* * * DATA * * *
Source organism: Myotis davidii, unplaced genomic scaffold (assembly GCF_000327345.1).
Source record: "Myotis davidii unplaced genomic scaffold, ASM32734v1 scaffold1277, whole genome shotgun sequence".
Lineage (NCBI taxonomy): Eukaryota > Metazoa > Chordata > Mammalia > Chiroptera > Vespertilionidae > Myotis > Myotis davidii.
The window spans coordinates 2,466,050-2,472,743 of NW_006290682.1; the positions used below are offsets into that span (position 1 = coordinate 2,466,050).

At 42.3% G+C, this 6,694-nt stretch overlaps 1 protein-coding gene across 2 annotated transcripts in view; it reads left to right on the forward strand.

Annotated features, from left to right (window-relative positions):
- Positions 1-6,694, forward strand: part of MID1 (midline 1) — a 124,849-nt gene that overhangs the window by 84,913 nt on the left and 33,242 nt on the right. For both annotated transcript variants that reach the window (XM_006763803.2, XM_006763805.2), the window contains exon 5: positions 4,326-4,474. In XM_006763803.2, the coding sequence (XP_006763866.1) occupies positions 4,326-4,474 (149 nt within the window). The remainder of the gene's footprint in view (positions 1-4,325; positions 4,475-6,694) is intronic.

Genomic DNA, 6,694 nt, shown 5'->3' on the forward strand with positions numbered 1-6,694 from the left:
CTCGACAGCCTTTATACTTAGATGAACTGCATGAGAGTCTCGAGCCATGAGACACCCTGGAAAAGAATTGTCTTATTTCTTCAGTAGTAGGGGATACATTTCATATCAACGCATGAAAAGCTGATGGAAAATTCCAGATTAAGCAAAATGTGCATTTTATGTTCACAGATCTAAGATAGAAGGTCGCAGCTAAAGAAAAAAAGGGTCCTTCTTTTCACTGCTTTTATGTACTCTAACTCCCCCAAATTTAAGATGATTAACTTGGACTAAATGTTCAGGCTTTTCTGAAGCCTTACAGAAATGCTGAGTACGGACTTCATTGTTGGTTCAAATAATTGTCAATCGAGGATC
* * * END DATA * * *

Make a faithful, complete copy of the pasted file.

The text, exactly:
Source organism: Myotis davidii, unplaced genomic scaffold (assembly GCF_000327345.1).
Source record: "Myotis davidii unplaced genomic scaffold, ASM32734v1 scaffold1277, whole genome shotgun sequence".
Lineage (NCBI taxonomy): Eukaryota > Metazoa > Chordata > Mammalia > Chiroptera > Vespertilionidae > Myotis > Myotis davidii.
The window spans coordinates 2,466,050-2,472,743 of NW_006290682.1; the positions used below are offsets into that span (position 1 = coordinate 2,466,050).

At 42.3% G+C, this 6,694-nt stretch overlaps 1 protein-coding gene across 2 annotated transcripts in view; it reads left to right on the forward strand.

Annotated features, from left to right (window-relative positions):
- Positions 1-6,694, forward strand: part of MID1 (midline 1) — a 124,849-nt gene that overhangs the window by 84,913 nt on the left and 33,242 nt on the right. For both annotated transcript variants that reach the window (XM_006763803.2, XM_006763805.2), the window contains exon 5: positions 4,326-4,474. In XM_006763803.2, the coding sequence (XP_006763866.1) occupies positions 4,326-4,474 (149 nt within the window). The remainder of the gene's footprint in view (positions 1-4,325; positions 4,475-6,694) is intronic.

Genomic DNA, 6,694 nt, shown 5'->3' on the forward strand with positions numbered 1-6,694 from the left:
CTCGACAGCCTTTATACTTAGATGAACTGCATGAGAGTCTCGAGCCATGAGACACCCTGGAAAAGAATTGTCTTATTTCTTCAGTAGTAGGGGATACATTTCATATCAACGCATGAAAAGCTGATGGAAAATTCCAGATTAAGCAAAATGTGCATTTTATGTTCACAGATCTAAGATAGAAGGTCGCAGCTAAAGAAAAAAAGGGTCCTTCTTTTCACTGCTTTTATGTACTCTAACTCCCCCAAATTTAAGATGATTAACTTGGACTAAATGTTCAGGCTTTTCTGAAGCCTTACAGAAATGCTGAGTACGGACTTCATTGTTGGTTCAAATAATTGTCAATCGAGGATC